A.J. Collins reads "Song" ["Where, O! where's the chain to fling"] by Laetitia Elizabeth Landon

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In this installment, A.J. Collins reads “Song” [“Where, O! where’s the chain to fling”] by Laetitia Elizabeth Landon. Collins was raised in coastal North Carolina. He earned his MFA at the University of California, Irvine. His current work-in-progress is supported by a Schaeffer Fellowship from the International Institute of Modern Letters, and he teaches in the undergraduate creative writing program at the University of Maine, Farmington.

Laetitia Elizabeth Landon, "Song" ["Where, O! where’s the chain to fling"]

Where, O! where’s the chain to fling,
One that will bind CUPID’s wing,
One that will have longer power
Than the April sun or shower?
Form it not of Eastern gold,
All too weighty it to hold;
Form it neither all of bloom,
Never does love find a tomb
Sudden, soon, as when he meets
Death amid unchanging sweets:
But if you would fling a chain,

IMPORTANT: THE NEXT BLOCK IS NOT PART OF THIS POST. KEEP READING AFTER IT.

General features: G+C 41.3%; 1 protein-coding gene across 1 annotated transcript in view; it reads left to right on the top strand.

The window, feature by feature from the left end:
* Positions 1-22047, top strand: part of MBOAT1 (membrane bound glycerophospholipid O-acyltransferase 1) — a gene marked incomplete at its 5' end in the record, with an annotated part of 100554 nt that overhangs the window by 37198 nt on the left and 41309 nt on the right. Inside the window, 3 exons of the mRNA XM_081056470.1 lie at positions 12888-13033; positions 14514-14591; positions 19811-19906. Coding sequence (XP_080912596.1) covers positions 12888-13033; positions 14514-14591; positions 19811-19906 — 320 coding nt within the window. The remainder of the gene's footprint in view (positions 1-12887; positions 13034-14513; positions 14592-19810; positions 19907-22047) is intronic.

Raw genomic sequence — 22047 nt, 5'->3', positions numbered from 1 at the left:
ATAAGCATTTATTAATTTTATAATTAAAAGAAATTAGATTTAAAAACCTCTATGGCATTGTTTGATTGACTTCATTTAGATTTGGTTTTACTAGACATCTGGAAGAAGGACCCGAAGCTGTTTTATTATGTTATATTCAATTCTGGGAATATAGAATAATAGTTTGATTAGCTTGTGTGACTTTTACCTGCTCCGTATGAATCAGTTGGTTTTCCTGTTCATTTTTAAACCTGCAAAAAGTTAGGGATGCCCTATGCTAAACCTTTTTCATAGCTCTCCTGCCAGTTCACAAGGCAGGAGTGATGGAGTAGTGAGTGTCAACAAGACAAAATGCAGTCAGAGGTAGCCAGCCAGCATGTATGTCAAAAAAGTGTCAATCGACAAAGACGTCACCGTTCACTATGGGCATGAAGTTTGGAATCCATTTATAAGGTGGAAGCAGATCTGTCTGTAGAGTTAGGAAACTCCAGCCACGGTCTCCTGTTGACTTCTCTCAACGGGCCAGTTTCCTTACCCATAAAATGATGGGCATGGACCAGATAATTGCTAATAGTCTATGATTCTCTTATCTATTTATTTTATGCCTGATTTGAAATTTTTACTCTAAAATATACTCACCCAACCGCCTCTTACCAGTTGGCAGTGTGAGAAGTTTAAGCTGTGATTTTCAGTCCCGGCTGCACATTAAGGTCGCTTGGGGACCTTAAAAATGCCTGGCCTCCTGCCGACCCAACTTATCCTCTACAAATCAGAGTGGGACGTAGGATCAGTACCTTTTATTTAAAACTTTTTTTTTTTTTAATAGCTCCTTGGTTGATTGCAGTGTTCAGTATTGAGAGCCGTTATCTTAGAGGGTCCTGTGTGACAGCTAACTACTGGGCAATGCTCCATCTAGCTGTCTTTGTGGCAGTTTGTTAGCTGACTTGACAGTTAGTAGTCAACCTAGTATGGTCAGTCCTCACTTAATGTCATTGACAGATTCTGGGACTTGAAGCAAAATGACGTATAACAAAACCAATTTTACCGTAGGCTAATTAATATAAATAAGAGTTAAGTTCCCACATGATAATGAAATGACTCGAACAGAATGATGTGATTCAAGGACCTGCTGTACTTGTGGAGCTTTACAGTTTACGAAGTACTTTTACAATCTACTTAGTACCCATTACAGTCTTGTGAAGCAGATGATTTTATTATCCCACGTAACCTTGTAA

And not fling it all in vain,
Like a fairy form a spell
Of all that is changeable,
Take the purple tints that deck,
Meteorlike, the peacock’s neck;
Take the many hues that play
On the rainbow’s colour’d way;
Never let a hope appear
Without its companion fear;
Only smile to sigh, and then
Change into a smile again;
Be to-day as sad, as pale,
As minstrel with his lovelorn tale;
But to-morrow gay as all
Life had been one festival.
If a woman would secure
All that makes her reign endure,
And, alas! her reign must be
Ever most in fantasy,
Never let an envious eye
Gaze upon the heart too nigh;
Never let the veil be thrown
Quite aside, as all were known
Of delight and tenderness,
In the spirit’s last recess;
And, one spell all spells above,
Never let her own her love.

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Poets on Poets